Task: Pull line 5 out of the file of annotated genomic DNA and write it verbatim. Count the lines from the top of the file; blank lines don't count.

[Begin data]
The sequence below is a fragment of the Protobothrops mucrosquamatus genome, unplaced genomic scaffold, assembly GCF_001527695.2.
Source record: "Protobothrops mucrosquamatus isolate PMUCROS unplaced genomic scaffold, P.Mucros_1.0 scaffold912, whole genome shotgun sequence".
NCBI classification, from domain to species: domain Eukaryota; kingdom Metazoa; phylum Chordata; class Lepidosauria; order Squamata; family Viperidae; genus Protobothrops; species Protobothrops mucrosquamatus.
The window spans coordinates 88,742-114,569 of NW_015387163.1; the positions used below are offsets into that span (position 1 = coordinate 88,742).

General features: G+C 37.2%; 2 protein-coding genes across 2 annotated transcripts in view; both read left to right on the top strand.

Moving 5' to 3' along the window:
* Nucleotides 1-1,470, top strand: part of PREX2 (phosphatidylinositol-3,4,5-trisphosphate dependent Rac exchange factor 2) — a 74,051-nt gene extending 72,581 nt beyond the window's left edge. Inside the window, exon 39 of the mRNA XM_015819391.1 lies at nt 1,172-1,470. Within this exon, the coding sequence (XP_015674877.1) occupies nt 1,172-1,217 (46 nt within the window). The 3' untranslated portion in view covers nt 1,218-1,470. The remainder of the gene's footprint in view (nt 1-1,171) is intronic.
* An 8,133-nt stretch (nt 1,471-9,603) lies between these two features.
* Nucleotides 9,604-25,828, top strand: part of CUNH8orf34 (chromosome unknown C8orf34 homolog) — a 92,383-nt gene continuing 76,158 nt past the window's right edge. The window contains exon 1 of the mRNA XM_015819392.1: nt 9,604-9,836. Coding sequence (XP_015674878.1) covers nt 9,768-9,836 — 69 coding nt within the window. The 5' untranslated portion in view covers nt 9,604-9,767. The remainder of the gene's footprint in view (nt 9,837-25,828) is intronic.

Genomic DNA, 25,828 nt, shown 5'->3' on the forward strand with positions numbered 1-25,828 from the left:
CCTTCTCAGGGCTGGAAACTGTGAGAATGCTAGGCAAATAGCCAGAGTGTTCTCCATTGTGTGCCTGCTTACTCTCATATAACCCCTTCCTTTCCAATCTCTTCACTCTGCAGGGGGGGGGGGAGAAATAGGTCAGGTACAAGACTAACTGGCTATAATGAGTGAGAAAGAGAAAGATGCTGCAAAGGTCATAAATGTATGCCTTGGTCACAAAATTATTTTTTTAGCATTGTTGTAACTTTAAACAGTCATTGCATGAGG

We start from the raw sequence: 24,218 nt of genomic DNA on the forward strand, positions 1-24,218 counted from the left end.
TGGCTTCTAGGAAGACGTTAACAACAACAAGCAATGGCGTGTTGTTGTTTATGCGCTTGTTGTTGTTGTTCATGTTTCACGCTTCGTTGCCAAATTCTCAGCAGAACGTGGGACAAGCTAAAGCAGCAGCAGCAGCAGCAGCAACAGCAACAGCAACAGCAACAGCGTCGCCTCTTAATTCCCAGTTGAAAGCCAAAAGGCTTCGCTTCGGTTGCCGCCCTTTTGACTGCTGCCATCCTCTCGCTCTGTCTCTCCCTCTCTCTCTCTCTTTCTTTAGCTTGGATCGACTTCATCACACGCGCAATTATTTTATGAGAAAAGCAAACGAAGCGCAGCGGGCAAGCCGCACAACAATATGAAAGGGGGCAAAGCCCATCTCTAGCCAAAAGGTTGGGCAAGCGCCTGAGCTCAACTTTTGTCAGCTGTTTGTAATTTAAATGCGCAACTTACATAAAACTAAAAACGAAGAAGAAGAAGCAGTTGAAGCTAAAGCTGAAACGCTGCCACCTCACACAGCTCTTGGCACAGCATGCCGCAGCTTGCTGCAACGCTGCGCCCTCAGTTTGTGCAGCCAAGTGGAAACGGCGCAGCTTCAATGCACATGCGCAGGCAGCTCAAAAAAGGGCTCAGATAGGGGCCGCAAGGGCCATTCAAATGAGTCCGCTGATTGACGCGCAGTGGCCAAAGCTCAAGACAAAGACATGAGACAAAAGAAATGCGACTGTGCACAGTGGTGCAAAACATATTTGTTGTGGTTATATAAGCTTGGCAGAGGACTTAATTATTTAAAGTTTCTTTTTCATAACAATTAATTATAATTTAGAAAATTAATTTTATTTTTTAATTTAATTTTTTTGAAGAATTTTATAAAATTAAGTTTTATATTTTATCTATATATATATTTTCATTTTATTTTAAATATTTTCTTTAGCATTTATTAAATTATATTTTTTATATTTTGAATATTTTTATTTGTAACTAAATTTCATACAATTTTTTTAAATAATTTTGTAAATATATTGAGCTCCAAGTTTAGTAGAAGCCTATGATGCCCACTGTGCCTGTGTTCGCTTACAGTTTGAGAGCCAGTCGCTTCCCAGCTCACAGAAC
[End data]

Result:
General features: G+C 37.2%; 2 protein-coding genes across 2 annotated transcripts in view; both read left to right on the top strand.